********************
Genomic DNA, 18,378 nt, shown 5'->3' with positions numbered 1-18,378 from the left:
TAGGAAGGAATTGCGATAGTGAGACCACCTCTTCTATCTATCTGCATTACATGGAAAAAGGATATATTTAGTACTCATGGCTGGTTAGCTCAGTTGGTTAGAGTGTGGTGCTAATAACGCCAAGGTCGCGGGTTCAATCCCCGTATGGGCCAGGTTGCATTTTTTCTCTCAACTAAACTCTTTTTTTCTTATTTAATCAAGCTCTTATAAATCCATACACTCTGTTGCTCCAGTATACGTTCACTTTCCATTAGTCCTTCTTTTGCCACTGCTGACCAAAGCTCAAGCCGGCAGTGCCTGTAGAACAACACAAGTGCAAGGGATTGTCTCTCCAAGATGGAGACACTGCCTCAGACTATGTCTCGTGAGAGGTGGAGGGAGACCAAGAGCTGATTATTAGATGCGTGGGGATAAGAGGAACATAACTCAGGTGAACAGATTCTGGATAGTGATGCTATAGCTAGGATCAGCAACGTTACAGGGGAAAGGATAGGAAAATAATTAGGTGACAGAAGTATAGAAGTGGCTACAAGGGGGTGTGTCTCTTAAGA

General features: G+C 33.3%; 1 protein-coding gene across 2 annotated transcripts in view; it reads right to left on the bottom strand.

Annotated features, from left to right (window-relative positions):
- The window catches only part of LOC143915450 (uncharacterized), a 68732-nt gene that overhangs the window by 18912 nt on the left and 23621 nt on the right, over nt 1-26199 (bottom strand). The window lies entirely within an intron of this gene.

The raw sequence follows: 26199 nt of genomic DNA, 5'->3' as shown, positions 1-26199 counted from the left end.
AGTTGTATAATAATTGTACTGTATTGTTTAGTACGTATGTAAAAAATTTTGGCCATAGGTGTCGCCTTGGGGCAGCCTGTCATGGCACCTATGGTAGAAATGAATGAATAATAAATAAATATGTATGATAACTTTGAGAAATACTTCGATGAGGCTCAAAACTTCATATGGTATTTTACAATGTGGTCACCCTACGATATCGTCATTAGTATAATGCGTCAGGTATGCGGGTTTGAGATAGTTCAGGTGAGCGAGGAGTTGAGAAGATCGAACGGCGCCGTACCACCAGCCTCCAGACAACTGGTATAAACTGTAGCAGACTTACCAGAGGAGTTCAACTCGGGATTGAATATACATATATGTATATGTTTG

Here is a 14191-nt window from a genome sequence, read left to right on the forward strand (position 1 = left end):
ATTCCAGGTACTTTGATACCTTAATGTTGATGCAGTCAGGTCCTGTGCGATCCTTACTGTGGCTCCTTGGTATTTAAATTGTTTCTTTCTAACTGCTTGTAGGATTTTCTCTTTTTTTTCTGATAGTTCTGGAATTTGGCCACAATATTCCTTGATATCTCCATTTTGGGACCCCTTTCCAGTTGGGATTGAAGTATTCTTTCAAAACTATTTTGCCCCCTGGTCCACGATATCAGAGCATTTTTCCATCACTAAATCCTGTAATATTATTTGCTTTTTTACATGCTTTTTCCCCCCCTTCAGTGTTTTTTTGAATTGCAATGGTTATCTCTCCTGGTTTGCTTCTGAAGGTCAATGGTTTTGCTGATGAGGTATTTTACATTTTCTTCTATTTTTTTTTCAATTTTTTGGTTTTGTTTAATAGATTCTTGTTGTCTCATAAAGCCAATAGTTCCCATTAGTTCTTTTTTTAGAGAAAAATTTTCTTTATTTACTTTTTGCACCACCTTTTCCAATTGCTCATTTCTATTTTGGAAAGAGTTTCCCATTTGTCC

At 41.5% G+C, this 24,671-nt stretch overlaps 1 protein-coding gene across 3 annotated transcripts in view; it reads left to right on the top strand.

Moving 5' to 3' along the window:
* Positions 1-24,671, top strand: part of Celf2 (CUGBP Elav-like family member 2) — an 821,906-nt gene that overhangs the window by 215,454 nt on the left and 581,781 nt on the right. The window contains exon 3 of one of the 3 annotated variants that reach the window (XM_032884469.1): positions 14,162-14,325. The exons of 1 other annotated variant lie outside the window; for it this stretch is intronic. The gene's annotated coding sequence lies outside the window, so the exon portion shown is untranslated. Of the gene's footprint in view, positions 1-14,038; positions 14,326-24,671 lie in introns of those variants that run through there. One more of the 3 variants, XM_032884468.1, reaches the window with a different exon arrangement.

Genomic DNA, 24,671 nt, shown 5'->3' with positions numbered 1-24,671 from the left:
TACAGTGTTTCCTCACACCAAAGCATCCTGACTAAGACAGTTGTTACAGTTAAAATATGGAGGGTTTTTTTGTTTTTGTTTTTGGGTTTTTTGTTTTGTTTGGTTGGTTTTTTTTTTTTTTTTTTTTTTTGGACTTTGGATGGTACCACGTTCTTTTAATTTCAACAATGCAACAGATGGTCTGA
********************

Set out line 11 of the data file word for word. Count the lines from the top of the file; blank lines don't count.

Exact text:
Moving 5' to 3' along the window: